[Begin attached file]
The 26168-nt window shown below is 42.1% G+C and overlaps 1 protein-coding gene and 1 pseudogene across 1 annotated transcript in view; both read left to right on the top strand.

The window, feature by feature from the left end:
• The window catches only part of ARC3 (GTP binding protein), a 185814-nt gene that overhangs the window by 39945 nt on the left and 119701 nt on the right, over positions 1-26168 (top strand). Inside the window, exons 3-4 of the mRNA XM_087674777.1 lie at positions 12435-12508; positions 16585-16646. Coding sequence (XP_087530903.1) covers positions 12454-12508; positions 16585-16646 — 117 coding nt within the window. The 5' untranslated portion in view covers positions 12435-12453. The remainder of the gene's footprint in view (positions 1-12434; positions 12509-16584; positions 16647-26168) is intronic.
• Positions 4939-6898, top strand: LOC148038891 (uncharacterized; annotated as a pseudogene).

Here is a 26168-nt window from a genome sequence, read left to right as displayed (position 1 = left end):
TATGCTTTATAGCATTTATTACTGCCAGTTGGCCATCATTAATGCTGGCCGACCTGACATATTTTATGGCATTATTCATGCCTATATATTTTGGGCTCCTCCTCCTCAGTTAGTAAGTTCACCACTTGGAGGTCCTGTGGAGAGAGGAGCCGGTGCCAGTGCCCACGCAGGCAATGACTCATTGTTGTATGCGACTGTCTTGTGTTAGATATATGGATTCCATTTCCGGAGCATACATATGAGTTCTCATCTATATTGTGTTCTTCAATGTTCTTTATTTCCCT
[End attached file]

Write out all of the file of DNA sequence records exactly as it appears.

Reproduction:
The 26168-nt window shown below is 42.1% G+C and overlaps 1 protein-coding gene and 1 pseudogene across 1 annotated transcript in view; both read left to right on the top strand.

The window, feature by feature from the left end:
• The window catches only part of ARC3 (GTP binding protein), a 185814-nt gene that overhangs the window by 39945 nt on the left and 119701 nt on the right, over positions 1-26168 (top strand). Inside the window, exons 3-4 of the mRNA XM_087674777.1 lie at positions 12435-12508; positions 16585-16646. Coding sequence (XP_087530903.1) covers positions 12454-12508; positions 16585-16646 — 117 coding nt within the window. The 5' untranslated portion in view covers positions 12435-12453. The remainder of the gene's footprint in view (positions 1-12434; positions 12509-16584; positions 16647-26168) is intronic.
• Positions 4939-6898, top strand: LOC148038891 (uncharacterized; annotated as a pseudogene).

Here is a 26168-nt window from a genome sequence, read left to right as displayed (position 1 = left end):
TATGCTTTATAGCATTTATTACTGCCAGTTGGCCATCATTAATGCTGGCCGACCTGACATATTTTATGGCATTATTCATGCCTATATATTTTGGGCTCCTCCTCCTCAGTTAGTAAGTTCACCACTTGGAGGTCCTGTGGAGAGAGGAGCCGGTGCCAGTGCCCACGCAGGCAATGACTCATTGTTGTATGCGACTGTCTTGTGTTAGATATATGGATTCCATTTCCGGAGCATACATATGAGTTCTCATCTATATTGTGTTCTTCAATGTTCTTTATTTCCCT